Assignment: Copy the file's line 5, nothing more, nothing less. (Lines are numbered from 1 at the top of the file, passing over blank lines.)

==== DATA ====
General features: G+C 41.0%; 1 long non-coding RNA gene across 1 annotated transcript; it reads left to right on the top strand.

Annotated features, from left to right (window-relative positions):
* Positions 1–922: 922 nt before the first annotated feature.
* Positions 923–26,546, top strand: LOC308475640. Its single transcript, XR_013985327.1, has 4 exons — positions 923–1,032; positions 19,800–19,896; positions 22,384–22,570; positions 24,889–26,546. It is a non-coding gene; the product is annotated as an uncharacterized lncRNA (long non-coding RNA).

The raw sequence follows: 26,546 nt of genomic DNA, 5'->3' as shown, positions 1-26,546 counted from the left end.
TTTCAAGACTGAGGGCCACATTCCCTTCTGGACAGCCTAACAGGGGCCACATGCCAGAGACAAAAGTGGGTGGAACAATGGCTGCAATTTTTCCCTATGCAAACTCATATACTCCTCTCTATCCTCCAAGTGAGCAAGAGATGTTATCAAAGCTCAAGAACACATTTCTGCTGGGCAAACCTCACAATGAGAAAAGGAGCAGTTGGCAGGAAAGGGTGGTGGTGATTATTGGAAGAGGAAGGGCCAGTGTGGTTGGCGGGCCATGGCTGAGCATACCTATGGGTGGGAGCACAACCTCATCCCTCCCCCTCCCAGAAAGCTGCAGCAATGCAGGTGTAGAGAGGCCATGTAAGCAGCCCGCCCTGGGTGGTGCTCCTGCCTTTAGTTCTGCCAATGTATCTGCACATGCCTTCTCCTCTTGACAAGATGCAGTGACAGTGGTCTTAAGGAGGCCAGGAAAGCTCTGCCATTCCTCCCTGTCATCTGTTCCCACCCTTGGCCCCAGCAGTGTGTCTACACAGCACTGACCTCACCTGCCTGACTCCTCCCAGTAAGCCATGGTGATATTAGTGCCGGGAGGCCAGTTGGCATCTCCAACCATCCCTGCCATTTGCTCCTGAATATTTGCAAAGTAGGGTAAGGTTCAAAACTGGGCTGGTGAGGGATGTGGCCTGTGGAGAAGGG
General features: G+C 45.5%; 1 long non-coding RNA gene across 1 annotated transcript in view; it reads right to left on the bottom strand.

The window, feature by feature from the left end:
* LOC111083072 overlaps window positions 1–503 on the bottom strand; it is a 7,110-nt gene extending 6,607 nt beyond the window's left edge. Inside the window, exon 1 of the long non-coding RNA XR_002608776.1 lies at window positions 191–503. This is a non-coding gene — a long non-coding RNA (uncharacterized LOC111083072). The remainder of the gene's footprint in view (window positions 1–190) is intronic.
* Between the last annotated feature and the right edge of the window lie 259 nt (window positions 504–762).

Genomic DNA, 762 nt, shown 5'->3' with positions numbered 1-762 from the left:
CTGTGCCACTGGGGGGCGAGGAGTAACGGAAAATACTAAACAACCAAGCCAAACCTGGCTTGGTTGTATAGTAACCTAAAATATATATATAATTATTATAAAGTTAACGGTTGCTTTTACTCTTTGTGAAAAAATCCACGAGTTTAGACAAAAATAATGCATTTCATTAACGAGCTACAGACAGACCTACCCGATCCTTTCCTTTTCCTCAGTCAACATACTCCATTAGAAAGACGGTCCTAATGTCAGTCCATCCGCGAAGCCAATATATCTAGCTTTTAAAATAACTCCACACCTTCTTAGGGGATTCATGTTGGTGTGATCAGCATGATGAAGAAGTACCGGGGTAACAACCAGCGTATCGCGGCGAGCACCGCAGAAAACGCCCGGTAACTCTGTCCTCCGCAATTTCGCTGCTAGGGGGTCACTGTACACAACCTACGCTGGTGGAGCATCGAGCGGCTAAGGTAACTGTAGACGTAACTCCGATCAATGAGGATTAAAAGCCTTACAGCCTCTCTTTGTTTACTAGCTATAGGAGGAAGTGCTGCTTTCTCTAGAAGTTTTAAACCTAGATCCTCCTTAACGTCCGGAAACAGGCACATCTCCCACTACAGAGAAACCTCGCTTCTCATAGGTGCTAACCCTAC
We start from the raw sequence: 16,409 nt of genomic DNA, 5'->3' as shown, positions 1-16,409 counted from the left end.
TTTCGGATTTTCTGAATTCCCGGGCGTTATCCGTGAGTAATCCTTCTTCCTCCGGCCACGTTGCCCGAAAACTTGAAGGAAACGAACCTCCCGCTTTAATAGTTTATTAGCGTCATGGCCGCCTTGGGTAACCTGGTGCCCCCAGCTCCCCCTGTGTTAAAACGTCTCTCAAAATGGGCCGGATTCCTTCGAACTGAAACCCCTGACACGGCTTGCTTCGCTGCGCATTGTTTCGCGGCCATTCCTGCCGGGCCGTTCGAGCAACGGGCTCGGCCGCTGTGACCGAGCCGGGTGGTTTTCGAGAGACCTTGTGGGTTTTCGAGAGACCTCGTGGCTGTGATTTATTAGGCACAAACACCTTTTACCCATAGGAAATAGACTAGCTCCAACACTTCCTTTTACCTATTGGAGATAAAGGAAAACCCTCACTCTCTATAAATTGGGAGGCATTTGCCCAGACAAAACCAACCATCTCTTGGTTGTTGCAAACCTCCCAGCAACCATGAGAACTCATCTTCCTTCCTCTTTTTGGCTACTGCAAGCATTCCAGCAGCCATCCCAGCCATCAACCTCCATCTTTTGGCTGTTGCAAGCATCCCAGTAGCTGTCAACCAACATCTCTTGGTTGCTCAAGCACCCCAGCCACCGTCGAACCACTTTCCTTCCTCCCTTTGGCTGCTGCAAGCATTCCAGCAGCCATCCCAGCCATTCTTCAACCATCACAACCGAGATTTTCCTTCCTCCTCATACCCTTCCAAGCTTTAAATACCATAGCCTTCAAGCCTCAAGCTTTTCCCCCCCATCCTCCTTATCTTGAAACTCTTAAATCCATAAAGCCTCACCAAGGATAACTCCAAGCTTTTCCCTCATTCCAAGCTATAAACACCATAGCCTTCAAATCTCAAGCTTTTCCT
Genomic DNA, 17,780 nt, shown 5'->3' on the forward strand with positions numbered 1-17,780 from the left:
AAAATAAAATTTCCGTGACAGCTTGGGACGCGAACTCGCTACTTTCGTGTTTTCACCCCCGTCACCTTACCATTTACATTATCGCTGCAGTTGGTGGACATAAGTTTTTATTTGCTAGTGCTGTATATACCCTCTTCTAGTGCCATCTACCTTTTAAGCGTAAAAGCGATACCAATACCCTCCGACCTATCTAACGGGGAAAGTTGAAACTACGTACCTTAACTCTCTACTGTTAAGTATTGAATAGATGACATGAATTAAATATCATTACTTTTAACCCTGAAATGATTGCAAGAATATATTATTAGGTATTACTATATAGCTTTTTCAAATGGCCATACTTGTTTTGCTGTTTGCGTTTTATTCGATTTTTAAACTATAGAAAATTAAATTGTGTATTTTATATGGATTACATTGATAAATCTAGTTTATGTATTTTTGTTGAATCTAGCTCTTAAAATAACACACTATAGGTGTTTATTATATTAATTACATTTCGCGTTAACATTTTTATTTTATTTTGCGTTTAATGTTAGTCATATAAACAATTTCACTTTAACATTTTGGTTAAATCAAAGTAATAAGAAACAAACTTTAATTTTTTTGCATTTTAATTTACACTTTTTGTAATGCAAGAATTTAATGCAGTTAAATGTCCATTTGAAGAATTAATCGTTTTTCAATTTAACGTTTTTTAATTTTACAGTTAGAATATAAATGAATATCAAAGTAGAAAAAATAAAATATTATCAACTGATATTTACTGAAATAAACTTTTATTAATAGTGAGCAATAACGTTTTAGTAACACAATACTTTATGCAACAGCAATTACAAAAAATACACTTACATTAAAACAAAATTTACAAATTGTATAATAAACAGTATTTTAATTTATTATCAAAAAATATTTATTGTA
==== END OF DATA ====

The raw sequence follows: 26,546 nt of genomic DNA, 5'->3' as shown, positions 1-26,546 counted from the left end.